The widow of a financial trader is suing Southwest Airlines, claiming the crew on her huband’s flight last year didn’t offer adequate medical attention when he collapsed in a lavatory.
Kelly Ilczyszyn filed a wrongful death suit in Alameda County Superior Court, saying the Dallas-based airline treated her dying husband, Richard Ilczyszyn, as if he were causing a disturbance when he was found moaning and crying in the bathroom of a Sept. 19 flight last year.
In a statement, Southwest Airlines said it responded “appropriately and professionally” to the “unfortunate medical event.” The airline said the crew on the plane “attempted to reach the customer in an effort to provide assistance.”
Richard Ilczyszyn, 46, a financial trader and contributor to CNBC’s “Futures Now” show, died 17 hours after being taken off of the flight from Oakland International Airport to John Wayne Airport in Orange County. He died of a pulmonary embolism.
The suit asks for financial damages suffered by Kelly and her three children but does not list a specific dollar amount.
University of Minnesota head football coach Jerry Kill resigned his position on Oct. 28, 2015, due to health reasons. Kill is stepping away from college football with a career record of 156-102 and a 29-29 mark at Minnesota.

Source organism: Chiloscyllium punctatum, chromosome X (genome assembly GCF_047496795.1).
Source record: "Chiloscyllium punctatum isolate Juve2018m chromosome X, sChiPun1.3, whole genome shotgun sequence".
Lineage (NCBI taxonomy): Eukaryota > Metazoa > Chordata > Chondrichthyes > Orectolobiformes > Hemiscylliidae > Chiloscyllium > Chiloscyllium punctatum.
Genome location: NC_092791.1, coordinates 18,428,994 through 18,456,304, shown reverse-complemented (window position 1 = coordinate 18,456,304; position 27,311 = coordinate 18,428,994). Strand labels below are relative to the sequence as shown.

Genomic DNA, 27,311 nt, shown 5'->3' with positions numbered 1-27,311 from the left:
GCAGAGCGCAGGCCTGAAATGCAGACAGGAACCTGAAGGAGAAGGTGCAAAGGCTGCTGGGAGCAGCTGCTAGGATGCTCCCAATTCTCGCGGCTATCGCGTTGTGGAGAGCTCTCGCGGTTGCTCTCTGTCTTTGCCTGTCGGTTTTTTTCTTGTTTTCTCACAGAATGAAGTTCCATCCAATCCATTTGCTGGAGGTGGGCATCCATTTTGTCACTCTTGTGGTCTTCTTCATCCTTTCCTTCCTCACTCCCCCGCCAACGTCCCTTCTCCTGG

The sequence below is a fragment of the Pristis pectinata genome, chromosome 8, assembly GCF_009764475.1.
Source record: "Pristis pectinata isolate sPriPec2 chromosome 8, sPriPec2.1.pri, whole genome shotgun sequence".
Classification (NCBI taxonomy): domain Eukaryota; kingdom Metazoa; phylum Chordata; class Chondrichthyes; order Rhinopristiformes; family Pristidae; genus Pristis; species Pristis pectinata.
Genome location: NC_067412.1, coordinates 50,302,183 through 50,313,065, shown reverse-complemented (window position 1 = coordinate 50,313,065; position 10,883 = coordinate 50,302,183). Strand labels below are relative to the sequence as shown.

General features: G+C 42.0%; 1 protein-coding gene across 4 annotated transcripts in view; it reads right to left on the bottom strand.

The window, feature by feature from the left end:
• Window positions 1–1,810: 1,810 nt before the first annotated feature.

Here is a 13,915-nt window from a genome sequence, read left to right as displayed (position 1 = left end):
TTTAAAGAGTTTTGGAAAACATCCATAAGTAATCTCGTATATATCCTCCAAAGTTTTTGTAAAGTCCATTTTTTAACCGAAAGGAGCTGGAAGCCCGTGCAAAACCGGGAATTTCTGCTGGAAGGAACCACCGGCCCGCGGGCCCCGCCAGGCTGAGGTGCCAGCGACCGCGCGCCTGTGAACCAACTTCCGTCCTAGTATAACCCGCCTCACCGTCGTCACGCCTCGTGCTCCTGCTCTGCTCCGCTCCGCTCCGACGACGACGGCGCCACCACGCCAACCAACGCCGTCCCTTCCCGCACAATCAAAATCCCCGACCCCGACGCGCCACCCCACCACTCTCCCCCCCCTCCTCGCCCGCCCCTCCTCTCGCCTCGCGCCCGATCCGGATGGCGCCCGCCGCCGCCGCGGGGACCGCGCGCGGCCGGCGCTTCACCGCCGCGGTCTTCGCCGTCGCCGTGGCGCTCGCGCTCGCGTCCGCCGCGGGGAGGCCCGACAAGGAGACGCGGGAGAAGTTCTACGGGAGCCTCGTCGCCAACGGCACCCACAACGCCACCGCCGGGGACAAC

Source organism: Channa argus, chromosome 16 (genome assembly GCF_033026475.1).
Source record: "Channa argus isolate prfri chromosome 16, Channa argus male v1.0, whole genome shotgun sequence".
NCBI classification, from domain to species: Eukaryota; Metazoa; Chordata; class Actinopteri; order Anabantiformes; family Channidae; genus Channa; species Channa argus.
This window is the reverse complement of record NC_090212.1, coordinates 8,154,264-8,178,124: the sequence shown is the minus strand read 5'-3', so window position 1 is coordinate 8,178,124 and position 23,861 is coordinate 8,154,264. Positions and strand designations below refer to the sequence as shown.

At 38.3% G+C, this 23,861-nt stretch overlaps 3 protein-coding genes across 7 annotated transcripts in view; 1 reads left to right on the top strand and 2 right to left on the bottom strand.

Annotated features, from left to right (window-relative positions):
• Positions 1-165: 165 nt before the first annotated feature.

Kill was named Minnesota’s head coach on Dec. 7, 2010, and took the Gophers to heights not seen in recent years. Last season, Kill led Minnesota to a January 1 bowl game for the first time since 1962 and coached the Gophers to wins against Michigan and Iowa, which had previously not happened in the same season since 1967. Under Kill’s direction, Minnesota also erased a 14-point halftime deficit at Nebraska to beat the ranked Huskers on the road for the first time since 1960. Minnesota won eight games in both 2013 and 2014, which marked only the fifth time since 1906 that Minnesota won eight games in consecutive seasons.
The Gophers were 3-9 in Kill’s first season in 2011, but reached a bowl game and finished 6-7 in 2012. As custom with Kill and his staff, the third year at a school usually turns into a memorable season and 2013 was no different at Minnesota as the Gophers finished the season with an 8-5 overall record and a 4-4 mark in conference play. Kill was a combined 9-26 in his first year at Minnesota and at his previous two schools Northern Illinois (NIU) and Southern Illinois (SIU). In his third year, the schools produced a combined record of 28-9.
The success from 2013 carried over into 2014, as Kill’s Gophers finished 8-5 overall, but were 5-3 in the Big Ten. Kill guided Minnesota to its first back-to-back eight-win seasons since 2002 (eight wins) and 2003 (10 wins). Since 1906, Minnesota has won eight games in consecutive seasons only five times. The 2013 and 2014 seasons were Minnesota’s first consecutive four-win conference seasons since 1999 (5-3) and 2000 (4-4).
In 2014, Kill coached the Gophers to resounding wins against rivals Michigan (30-14) and Iowa (51-14) to claim the Little Brown Jug and Floyd of Rosedale. Last season marked the first time that Minnesota had beaten Michigan and Iowa in the same season since 1967. Under Kill’s direction, Minnesota also erased a 14-point halftime deficit at Nebraska to beat the ranked Huskers on the road for the first time since 1960.